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Essentialism

The Disciplined Pursuit of Less

Greg McKeown

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Beschreibung

NEW YORK TIMES BESTSELLER • More than one million copies sold! Essentialism isn’t about getting more done in less time. It’s about getting only the right things done.

 

“A timely, essential read for anyone who feels overcommitted, overloaded, or overworked.”—Adam Grant

 

Have you ever:

• found yourself stretched too thin?

• simultaneously felt overworked and underutilized?

• felt busy but not productive?

• felt like your time is constantly being hijacked by other people’s agendas?

 

If you answered yes to any of these, the way out is the 
Way of the Essentialist

 

Essentialism is more than a time-management strategy or a productivity technique. It is a 
systematic discipline for discerning what is absolutely essential, then eliminating everything that is not, so we can make the highest possible contribution toward the things that really matter.

 

By forcing us to apply more selective criteria for what is Essential, the disciplined pursuit of less empowers us to reclaim control of our own choices about where to spend our precious time and energy—instead of giving others the implicit permission to choose for us.

 

Essentialism is not one more thing—it’s a whole new way of doing everything. It’s about doing less, but better, in every area of our lives. Essentialism is a movement whose time has come.

"Do you feel it, too? That relentless pressure to sample all the good things in life? To do all the 'right' things? The reality is, you don't make progress that way. Instead, you're in danger of spreading your efforts so thin that you make no impact at all. Greg McKeown believes the answer lies in paring life down to its essentials. He can't tell you what's essential to every life, but he can help you find the meaning in yours."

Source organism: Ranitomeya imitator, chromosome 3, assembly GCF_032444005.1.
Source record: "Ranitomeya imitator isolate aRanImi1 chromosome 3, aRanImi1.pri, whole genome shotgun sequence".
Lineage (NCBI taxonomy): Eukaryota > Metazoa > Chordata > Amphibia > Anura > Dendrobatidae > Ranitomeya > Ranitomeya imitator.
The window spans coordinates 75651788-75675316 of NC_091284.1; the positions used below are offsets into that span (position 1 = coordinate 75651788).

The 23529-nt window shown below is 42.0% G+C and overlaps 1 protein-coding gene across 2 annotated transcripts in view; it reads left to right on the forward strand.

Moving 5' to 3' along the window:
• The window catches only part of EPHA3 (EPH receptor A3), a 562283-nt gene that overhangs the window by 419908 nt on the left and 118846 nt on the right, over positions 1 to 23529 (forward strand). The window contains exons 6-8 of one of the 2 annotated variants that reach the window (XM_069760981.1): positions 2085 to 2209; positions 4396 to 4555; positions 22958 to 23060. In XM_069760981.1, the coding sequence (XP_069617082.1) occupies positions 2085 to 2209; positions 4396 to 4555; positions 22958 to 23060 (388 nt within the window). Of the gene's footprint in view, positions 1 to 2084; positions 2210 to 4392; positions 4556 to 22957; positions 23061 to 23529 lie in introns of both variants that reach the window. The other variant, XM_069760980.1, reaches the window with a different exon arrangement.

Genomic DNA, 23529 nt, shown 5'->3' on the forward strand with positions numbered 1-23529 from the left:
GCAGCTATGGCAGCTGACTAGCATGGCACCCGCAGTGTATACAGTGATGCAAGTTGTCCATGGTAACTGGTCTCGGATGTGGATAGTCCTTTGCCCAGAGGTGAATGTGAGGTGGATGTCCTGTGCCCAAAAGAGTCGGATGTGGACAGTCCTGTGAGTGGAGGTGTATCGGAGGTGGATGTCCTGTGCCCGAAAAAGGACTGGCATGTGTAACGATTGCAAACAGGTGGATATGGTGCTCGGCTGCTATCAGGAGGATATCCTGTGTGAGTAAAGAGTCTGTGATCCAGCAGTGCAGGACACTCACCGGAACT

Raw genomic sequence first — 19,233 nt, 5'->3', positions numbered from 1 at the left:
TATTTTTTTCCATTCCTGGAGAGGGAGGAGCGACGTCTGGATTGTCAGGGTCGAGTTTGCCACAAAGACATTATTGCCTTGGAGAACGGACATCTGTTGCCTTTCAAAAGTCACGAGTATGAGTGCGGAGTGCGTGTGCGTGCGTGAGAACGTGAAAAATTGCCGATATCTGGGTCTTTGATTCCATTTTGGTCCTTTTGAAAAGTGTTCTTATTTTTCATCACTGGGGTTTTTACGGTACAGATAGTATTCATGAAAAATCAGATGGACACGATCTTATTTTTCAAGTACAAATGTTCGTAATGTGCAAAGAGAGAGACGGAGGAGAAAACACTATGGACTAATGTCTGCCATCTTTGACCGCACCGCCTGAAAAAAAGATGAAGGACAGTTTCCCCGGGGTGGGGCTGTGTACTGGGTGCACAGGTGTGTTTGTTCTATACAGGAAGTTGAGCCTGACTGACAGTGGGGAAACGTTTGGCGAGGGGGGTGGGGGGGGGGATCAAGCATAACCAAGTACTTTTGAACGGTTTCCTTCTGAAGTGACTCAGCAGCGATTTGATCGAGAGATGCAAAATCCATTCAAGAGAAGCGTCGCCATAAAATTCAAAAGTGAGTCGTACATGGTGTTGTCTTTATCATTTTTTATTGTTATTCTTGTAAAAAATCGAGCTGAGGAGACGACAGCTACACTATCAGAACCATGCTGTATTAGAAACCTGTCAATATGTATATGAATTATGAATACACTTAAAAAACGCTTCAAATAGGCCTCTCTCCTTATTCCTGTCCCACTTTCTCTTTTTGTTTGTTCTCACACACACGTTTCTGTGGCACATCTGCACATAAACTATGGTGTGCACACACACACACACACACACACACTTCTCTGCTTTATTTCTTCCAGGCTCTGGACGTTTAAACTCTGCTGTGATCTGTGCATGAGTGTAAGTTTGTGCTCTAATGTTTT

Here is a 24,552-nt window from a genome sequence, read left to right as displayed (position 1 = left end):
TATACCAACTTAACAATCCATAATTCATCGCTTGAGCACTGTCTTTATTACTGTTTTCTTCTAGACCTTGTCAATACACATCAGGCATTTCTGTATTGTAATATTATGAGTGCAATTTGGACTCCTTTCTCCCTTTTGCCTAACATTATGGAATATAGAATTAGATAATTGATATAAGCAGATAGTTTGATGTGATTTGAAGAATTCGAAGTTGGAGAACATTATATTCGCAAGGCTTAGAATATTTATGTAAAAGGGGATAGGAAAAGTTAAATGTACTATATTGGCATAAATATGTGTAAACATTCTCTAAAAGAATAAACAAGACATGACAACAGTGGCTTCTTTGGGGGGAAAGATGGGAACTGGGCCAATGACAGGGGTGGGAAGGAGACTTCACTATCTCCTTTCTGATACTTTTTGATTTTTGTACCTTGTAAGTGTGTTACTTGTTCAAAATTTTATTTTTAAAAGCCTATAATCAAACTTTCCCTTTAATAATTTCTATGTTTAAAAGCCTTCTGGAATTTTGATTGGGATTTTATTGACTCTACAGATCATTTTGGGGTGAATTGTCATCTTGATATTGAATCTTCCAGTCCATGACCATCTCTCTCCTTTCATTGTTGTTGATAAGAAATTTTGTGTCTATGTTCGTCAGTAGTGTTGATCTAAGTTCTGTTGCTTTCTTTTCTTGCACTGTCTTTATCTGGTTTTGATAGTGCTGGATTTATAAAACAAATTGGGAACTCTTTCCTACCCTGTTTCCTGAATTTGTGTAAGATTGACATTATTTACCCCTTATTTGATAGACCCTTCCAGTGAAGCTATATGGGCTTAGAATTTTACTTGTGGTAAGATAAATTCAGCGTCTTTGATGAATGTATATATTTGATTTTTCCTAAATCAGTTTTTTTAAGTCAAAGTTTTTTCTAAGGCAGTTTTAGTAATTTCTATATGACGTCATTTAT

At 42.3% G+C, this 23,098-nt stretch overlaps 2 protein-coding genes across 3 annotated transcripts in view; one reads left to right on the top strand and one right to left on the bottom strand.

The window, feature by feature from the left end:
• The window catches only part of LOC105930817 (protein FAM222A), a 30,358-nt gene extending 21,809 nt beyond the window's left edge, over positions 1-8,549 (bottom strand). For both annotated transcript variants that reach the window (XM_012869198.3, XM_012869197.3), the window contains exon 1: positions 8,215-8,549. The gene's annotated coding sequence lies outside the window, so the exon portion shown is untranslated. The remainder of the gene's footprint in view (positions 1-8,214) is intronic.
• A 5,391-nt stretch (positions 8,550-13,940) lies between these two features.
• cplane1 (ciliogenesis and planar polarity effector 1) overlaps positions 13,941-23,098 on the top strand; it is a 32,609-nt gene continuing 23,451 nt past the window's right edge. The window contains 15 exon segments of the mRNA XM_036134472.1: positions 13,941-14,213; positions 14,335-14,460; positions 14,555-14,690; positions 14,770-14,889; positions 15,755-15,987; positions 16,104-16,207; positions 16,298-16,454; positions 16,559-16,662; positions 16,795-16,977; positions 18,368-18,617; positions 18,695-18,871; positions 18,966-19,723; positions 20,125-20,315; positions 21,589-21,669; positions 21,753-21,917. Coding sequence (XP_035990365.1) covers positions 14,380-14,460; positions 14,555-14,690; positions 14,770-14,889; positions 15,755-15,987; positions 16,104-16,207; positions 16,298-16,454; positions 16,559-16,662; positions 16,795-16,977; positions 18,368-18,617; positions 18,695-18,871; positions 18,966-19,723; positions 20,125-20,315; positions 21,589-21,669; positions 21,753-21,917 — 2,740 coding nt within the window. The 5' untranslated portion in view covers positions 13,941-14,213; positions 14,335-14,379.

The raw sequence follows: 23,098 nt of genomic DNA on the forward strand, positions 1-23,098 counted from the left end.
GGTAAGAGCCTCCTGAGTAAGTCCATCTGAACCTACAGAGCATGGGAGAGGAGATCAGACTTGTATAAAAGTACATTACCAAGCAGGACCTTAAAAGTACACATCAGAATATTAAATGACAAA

-- Daniel H. Pink, author of TO SELL IS HUMAN and DRIVE

"Entrepreneurs succeed when they say "yes" to the right project, at the right time, in the right way. To accomplish this, they have to be good at saying "no" to all their other ideas. Essentialism offers concise and eloquent advice on how to determine what you care about most, and how to apply your energies in ways that ultimately bring you the greatest rewards."
-- Reid Hoffman, co-founder/chairman of LinkedIn and co-author of the #1 NYT bestseller "The Start-up of You"

"Greg McKeown's excellent new book is a much-needed antidote to the stress, burnout and compulsion to "do everything," that infects us all. It is an Essential read for anyone who wants to regain control of their health, well-being, and happiness."